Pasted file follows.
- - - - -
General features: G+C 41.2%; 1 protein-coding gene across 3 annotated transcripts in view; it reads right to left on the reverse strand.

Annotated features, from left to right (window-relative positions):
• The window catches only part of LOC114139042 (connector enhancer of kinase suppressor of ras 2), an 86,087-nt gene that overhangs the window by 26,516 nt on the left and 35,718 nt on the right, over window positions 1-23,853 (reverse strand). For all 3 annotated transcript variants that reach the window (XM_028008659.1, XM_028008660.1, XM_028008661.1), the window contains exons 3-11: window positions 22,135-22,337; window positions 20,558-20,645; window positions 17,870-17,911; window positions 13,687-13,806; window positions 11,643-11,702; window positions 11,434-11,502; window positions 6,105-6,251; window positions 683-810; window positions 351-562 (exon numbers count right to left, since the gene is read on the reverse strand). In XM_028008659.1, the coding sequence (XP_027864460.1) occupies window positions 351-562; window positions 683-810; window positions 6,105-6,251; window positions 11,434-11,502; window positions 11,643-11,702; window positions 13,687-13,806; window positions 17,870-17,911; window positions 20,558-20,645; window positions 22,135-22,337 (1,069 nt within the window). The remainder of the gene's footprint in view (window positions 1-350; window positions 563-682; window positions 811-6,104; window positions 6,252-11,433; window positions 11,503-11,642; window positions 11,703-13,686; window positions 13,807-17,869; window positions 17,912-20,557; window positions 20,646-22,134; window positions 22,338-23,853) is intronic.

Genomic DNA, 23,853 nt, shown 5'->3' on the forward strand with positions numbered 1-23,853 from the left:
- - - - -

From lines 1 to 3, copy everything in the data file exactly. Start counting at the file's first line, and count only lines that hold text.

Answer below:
General features: G+C 41.2%; 1 protein-coding gene across 3 annotated transcripts in view; it reads right to left on the reverse strand.

Annotated features, from left to right (window-relative positions):
• The window catches only part of LOC114139042 (connector enhancer of kinase suppressor of ras 2), an 86,087-nt gene that overhangs the window by 26,516 nt on the left and 35,718 nt on the right, over window positions 1-23,853 (reverse strand). For all 3 annotated transcript variants that reach the window (XM_028008659.1, XM_028008660.1, XM_028008661.1), the window contains exons 3-11: window positions 22,135-22,337; window positions 20,558-20,645; window positions 17,870-17,911; window positions 13,687-13,806; window positions 11,643-11,702; window positions 11,434-11,502; window positions 6,105-6,251; window positions 683-810; window positions 351-562 (exon numbers count right to left, since the gene is read on the reverse strand). In XM_028008659.1, the coding sequence (XP_027864460.1) occupies window positions 351-562; window positions 683-810; window positions 6,105-6,251; window positions 11,434-11,502; window positions 11,643-11,702; window positions 13,687-13,806; window positions 17,870-17,911; window positions 20,558-20,645; window positions 22,135-22,337 (1,069 nt within the window). The remainder of the gene's footprint in view (window positions 1-350; window positions 563-682; window positions 811-6,104; window positions 6,252-11,433; window positions 11,503-11,642; window positions 11,703-13,686; window positions 13,807-17,869; window positions 17,912-20,557; window positions 20,646-22,134; window positions 22,338-23,853) is intronic.